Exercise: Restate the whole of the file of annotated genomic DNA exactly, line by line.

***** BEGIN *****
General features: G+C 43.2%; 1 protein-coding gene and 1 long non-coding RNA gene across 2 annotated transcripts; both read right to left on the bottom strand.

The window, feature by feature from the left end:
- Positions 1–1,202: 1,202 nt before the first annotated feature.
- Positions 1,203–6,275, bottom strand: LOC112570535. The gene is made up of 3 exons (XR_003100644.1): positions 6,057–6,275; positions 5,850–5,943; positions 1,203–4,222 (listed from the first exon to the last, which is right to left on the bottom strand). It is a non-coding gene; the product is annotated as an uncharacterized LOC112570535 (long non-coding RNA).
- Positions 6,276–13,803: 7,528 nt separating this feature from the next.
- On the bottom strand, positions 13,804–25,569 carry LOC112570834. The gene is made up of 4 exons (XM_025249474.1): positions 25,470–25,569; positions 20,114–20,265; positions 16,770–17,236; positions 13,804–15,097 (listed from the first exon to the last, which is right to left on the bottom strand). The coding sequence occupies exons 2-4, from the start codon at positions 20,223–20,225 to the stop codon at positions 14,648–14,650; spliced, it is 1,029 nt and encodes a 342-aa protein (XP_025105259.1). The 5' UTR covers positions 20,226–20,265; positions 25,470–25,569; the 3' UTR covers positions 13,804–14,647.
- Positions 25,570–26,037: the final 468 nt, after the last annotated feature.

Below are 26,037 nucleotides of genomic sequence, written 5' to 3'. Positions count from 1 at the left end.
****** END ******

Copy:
General features: G+C 43.2%; 1 protein-coding gene and 1 long non-coding RNA gene across 2 annotated transcripts; both read right to left on the bottom strand.

The window, feature by feature from the left end:
- Positions 1–1,202: 1,202 nt before the first annotated feature.
- Positions 1,203–6,275, bottom strand: LOC112570535. The gene is made up of 3 exons (XR_003100644.1): positions 6,057–6,275; positions 5,850–5,943; positions 1,203–4,222 (listed from the first exon to the last, which is right to left on the bottom strand). It is a non-coding gene; the product is annotated as an uncharacterized LOC112570535 (long non-coding RNA).
- Positions 6,276–13,803: 7,528 nt separating this feature from the next.
- On the bottom strand, positions 13,804–25,569 carry LOC112570834. The gene is made up of 4 exons (XM_025249474.1): positions 25,470–25,569; positions 20,114–20,265; positions 16,770–17,236; positions 13,804–15,097 (listed from the first exon to the last, which is right to left on the bottom strand). The coding sequence occupies exons 2-4, from the start codon at positions 20,223–20,225 to the stop codon at positions 14,648–14,650; spliced, it is 1,029 nt and encodes a 342-aa protein (XP_025105259.1). The 5' UTR covers positions 20,226–20,265; positions 25,470–25,569; the 3' UTR covers positions 13,804–14,647.
- Positions 25,570–26,037: the final 468 nt, after the last annotated feature.

Below are 26,037 nucleotides of genomic sequence, written 5' to 3'. Positions count from 1 at the left end.